According to Greek mythology, the Pleiades represents seven sisters of Atlas, who was busy holding the skies together and could not take care of them. Zeus turned them into stars, to protect them from Orion, the hunter chasing the girls. Similar stories exist in various cultures about the seven sisters and young males with a chasing habit. Only there are six stars visible to the naked eye in this beautiful star cluster, so one of the sisters is actually hiding. But there may be an explanation for all this. One of my colleagues, Ray Norris has recently proposed that the tale of seven sisters may be the oldest story in the world, possibly told around campfires in Africa 100.000 years ago. As the various tribes spread across the globe, they took their stories with them from the cradle of humankind.
But if we see only six, why seven? The Pleiades is a relatively nearby, young cluster, at a distance of 136 parsecs. As a result, the peculiar motion of individual stars in the cluster slightly altered their shape and general appearance. The tight pair of stars at the bottom of our image is Pleione and Atlas, and they cannot be separated by the naked eye today, but they were more apart 100.000 years ago. There is the seventh sister, hiding indeed!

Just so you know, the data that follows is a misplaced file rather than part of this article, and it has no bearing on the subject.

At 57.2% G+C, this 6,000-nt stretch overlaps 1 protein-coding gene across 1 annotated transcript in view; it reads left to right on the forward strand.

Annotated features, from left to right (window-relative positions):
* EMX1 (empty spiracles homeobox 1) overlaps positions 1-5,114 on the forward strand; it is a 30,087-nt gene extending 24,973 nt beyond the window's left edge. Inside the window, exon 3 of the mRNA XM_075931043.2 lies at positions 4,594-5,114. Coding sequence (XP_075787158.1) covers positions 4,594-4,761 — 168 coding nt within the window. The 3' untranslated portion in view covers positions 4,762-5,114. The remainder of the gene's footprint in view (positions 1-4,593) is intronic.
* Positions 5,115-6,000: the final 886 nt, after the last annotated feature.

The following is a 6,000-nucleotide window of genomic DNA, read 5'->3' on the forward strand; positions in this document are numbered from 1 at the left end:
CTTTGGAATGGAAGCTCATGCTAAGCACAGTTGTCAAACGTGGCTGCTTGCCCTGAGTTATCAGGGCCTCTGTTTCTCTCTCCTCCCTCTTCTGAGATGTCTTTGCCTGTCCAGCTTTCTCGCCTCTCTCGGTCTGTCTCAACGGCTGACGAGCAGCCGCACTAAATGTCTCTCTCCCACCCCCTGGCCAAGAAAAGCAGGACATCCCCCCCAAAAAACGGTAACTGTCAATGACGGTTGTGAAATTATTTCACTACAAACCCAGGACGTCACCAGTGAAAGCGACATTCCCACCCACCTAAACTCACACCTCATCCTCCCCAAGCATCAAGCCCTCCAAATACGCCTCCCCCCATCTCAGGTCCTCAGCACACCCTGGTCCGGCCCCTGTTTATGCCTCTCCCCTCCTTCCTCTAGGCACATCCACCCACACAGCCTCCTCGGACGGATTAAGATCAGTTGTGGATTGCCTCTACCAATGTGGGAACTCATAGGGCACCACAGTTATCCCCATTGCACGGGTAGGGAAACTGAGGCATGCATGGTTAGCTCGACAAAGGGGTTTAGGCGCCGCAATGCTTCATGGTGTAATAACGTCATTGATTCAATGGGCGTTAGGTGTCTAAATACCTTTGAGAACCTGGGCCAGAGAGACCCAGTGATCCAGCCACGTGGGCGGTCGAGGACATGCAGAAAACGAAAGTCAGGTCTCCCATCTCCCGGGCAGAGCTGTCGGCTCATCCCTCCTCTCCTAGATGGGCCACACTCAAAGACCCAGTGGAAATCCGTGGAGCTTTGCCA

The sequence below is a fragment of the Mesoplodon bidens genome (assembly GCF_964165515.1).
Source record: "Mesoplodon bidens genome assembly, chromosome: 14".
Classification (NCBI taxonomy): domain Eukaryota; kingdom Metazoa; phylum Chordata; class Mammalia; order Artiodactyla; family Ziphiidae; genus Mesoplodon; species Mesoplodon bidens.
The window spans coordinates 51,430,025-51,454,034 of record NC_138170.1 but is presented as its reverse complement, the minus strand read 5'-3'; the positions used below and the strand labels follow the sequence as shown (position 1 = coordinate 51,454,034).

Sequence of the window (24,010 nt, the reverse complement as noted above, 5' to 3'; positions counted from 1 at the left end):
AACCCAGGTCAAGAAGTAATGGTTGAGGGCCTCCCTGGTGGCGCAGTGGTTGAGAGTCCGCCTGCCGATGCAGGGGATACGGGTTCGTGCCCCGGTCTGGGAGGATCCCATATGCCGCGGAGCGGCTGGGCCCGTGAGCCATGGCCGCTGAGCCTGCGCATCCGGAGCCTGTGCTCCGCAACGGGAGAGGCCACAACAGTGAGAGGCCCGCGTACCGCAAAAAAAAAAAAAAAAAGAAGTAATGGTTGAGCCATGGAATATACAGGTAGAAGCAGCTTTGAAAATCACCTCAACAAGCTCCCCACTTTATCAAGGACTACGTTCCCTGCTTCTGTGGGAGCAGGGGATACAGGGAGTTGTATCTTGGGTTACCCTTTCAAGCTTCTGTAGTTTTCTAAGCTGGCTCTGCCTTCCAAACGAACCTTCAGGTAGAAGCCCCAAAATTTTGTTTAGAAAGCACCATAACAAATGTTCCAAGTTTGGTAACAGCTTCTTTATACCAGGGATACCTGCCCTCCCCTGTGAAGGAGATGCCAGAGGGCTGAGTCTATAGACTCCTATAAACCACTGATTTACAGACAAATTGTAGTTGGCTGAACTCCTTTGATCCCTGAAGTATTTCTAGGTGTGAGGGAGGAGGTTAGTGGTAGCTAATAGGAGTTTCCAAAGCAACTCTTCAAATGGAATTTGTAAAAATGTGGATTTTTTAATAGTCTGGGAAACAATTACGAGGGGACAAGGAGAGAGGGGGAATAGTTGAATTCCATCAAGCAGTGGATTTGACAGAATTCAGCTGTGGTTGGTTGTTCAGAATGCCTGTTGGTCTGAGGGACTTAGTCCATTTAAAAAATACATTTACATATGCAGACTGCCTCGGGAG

We have been waiting for the opportunity to take this shot for a long-long time, as we had several months of cloudy weather. The processing of this image was not as straightforward as we thought it would be, and we are sure there is room for improvement. An earlier version of this image has been posted on the Vega Astronomical Society’s web pages. We have included here an additional layer where the stars had been subtracted using AI technology. This allowed us highlighting the nebulosity – interstellar dust clouds that scatter the light of the hot cluster stars – even further.
Saturday, 19 Dec. 2020
William Optics GT81, f/5.9
Flattener 6AIII 0.8x
ZWO ASI533MC-P, gain 101, -20 deg.
WO Uniguide 50/200 with ASI120MMmini
ASTAP, StarNet++, Photoshop